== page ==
With its economic growth slowing, India is urging U.S. companies to invest in its aviation industry. At the recent U.S.-India Aviation Summit in New Delhi, Indian civil aviation minister Nasim Zaidi urged American firms to back plans for some $130 billion in investments over the next 10 to 15 years in areas such as airport infrastructure, maintenance, repair and overhaul facilities, cargo facilities and training centers. The Indian government is willing to see some 30 airports developed under joint ventures or public private partnerships (PPP). The country already permits 100-percent “foreign direct investment” (FDI) in airport projects and some 41 airport projects are already being conducted under PPP terms.
Shares in cash-strapped Indian carrier Kingfisher Airline fell by almost 18 percent on November 18 as company chairman Vijay Mallya worked to secure new short- and long-term funding amid reports of further routes being cut and flights cancelled. On November 17, Mallya confirmed that he is negotiating with an undisclosed high-net-worth individual in India with a view to injecting approximately $250 million into Kingfisher.
Indian low-cost carrier SpiceJet took delivery of its fourth Q400 NextGen on September 7 and planned to deploy it late last month along with three others it received starting in late August. A delay in clearance from the Reserve Bank of India forced a postponement of first deliveries from July to the last week of August.
Another bumper day at the Paris Air Show saw more than $27 billion worth of orders (firm and memorandums of understanding) for commercial airliners placed by airlines desperate to get the best deals they can before the upturn really kicks in. Airbus had another great day with a raft of new A320neo orders to add to its show tally.
Airbus announced that Comlux America has been appointed an Airbus cabin outfitter in the U.S., following a detailed audit of the Indianapolis, Indiana-based company. The addition of Comlux America to the Airbus-approved VIP cabin outfitting network brings the list of approved outfitters to nine.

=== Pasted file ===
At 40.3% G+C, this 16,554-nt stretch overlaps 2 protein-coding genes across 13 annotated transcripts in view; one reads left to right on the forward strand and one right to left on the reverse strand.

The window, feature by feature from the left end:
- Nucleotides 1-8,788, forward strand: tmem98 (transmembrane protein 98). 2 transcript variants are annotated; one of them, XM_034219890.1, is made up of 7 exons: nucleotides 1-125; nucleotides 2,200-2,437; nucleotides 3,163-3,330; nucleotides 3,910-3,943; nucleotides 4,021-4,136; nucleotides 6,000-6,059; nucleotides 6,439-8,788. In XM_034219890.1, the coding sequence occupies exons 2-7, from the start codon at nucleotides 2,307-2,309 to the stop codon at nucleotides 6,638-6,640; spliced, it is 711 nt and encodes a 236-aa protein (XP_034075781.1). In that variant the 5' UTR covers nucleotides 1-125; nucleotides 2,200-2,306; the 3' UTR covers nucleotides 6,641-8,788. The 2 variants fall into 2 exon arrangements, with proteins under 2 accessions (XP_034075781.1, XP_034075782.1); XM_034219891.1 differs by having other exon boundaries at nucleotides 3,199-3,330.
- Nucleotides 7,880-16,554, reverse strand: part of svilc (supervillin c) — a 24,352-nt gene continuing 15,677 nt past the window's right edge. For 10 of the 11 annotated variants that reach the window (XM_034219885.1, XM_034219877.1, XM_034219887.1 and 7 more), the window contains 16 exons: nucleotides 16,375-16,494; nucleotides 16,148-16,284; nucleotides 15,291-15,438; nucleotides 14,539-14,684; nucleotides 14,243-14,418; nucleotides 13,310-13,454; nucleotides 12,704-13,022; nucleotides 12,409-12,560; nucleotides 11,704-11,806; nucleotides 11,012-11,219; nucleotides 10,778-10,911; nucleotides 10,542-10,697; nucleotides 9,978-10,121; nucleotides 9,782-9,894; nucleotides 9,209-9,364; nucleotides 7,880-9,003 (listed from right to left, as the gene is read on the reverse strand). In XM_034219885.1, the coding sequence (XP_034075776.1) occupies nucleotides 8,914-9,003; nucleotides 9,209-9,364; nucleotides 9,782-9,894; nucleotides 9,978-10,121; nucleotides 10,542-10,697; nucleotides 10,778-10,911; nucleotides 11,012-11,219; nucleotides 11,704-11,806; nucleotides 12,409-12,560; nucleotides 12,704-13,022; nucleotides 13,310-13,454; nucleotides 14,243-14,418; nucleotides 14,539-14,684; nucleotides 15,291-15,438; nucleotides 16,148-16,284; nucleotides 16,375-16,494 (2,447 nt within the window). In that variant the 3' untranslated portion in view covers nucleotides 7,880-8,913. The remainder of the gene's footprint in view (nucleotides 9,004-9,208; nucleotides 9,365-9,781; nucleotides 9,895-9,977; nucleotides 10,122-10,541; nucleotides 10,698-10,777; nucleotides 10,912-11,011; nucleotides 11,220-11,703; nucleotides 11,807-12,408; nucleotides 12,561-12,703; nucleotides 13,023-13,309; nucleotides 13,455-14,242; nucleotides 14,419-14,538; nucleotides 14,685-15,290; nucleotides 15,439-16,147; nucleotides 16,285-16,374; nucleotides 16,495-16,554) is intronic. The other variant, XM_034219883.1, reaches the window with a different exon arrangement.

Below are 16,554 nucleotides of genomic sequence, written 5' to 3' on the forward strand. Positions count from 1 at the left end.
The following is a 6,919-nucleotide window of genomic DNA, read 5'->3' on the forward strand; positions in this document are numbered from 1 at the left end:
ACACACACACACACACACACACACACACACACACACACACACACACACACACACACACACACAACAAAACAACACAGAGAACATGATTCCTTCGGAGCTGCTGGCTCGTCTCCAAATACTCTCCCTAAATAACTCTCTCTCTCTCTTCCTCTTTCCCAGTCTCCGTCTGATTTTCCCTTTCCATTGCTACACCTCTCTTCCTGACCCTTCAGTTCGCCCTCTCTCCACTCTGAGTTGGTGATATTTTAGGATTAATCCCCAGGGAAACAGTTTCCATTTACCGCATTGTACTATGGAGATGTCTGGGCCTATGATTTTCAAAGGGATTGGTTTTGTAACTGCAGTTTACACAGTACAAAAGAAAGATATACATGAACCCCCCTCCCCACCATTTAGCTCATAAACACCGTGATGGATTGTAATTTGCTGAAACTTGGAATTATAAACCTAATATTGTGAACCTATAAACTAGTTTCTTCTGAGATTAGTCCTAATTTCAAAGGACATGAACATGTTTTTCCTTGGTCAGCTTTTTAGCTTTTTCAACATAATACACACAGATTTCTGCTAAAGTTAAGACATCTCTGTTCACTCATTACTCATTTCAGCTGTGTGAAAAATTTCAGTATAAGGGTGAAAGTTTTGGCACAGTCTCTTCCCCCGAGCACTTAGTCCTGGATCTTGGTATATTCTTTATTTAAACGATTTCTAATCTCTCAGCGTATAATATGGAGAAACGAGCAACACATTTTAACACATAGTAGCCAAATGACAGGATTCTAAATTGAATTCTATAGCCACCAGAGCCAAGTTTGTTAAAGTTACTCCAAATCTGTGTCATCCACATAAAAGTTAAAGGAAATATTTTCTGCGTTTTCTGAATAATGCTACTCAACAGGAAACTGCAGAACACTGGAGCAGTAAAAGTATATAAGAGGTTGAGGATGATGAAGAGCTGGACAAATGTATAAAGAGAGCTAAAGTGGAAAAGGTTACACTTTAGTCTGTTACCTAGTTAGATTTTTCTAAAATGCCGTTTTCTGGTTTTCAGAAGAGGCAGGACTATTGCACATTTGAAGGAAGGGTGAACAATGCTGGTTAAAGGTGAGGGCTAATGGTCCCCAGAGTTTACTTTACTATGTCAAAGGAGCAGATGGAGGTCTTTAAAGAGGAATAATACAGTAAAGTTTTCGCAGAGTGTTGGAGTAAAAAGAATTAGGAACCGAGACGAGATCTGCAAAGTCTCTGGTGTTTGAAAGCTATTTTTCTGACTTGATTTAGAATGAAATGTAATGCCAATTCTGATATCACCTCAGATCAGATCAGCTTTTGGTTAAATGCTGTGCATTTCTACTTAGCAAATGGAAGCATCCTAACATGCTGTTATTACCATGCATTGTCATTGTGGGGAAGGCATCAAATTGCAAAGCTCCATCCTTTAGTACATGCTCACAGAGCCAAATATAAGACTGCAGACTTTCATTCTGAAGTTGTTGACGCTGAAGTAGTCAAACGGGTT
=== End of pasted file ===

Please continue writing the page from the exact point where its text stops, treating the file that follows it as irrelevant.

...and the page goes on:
Dubai-based Aviation Services Management (ASM) recently opened a new branch in Mumbai, the company’s second in India, to accommodate an increasing number of high-net-worth individuals taking advantage of corporate jet travel. The operation is staff by a team of six sales representatives.
Airbus has rebranded its corporate jets division as Airbus ACJ, with new aircraft colors and clearer, more consistent names. Each model in the company’s stable of corporate jet offerings will now be preceded by “ACJ,” with the A318 becoming the ACJ318 and so on, all the way up to the mega-mother of all bizliners, the ACJ380.
Comlux The Aviation Group (Chalet A18) has established a new commercial office to oversee its operations in the Gulf region. Based in Bahrain, Comlux Middle East has begun operations with two Airbus Corporate Jets. The division expects to receive an Airbus A320 Prestige in January.
Comlux The Aviation Group has opened Comlux Middle East, based in the Kingdom of Bahrain, and is adding greater substance to a portfolio of aircraft management and executive charter services in the region.
Indian low-fare carrier SpiceJet plans to buy as many as 30 Q400 turboprops from Bombardier in a deal worth up to $900 million.
“The [SpiceJet] board has approved a firm order for 15 and 15 on option,” SpiceJet CEO Neil Mills told AIN. “It has gone to the aircraft review committee and we expect to sign the agreement most probably by the end of [November]. We expect the deliveries to commence from June 2011.